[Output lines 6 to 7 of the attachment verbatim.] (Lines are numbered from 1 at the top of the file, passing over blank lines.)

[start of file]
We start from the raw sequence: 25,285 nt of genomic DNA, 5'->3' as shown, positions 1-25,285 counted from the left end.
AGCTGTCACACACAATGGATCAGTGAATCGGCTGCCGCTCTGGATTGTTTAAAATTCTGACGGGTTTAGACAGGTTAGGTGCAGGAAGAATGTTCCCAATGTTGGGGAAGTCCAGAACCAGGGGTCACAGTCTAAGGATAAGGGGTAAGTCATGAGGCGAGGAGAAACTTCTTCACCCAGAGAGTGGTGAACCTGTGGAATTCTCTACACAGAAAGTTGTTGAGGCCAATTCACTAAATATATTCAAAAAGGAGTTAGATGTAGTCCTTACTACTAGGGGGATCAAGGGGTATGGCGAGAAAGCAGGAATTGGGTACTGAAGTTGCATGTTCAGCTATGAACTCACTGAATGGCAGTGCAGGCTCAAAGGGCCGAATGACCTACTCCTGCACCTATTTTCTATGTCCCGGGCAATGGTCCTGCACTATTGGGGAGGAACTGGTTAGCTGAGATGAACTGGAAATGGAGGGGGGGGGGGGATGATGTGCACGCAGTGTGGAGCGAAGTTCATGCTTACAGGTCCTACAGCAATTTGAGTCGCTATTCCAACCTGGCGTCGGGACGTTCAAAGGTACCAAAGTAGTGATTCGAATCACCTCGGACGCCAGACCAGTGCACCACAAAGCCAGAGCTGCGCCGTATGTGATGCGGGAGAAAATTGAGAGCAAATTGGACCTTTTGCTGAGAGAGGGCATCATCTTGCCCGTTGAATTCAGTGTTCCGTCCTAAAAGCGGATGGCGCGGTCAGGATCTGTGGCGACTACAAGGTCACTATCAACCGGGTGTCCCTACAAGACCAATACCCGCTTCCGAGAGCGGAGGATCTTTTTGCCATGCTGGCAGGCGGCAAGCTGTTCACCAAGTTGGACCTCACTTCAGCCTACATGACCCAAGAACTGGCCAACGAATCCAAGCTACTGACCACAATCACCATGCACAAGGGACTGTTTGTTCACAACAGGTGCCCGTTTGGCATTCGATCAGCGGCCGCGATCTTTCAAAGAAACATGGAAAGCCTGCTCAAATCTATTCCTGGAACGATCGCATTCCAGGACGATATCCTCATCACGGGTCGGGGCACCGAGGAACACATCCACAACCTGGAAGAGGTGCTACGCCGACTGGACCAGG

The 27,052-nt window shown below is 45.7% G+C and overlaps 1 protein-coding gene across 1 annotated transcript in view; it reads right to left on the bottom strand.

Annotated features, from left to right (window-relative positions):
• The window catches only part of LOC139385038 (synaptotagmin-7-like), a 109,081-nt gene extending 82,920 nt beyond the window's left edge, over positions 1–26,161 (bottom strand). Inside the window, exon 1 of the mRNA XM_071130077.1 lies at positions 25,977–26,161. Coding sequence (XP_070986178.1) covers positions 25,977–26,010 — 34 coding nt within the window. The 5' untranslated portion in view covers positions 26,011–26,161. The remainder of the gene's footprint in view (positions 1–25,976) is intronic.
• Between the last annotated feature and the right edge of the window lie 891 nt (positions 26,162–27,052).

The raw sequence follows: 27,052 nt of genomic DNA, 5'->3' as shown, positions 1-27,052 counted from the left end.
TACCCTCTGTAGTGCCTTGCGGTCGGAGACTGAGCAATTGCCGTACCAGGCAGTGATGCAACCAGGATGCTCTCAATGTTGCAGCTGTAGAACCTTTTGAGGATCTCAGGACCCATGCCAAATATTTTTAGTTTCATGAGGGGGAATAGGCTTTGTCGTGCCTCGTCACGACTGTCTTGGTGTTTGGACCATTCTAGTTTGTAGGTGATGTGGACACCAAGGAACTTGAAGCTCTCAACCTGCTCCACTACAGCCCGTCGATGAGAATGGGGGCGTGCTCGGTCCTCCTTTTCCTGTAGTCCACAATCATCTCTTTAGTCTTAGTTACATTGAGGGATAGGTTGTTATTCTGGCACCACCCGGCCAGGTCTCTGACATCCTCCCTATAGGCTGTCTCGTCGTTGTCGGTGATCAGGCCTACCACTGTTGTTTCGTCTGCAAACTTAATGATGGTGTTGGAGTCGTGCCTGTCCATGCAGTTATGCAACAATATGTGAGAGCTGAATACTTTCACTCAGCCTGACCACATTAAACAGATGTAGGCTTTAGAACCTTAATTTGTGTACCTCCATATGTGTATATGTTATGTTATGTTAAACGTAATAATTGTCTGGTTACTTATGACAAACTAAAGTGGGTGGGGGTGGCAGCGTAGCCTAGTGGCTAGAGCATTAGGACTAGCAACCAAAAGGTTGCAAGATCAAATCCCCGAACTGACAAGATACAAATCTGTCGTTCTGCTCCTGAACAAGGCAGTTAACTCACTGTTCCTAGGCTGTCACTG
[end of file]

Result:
• Between the last annotated feature and the right edge of the window lie 891 nt (positions 26,162–27,052).

The raw sequence follows: 27,052 nt of genomic DNA, 5'->3' as shown, positions 1-27,052 counted from the left end.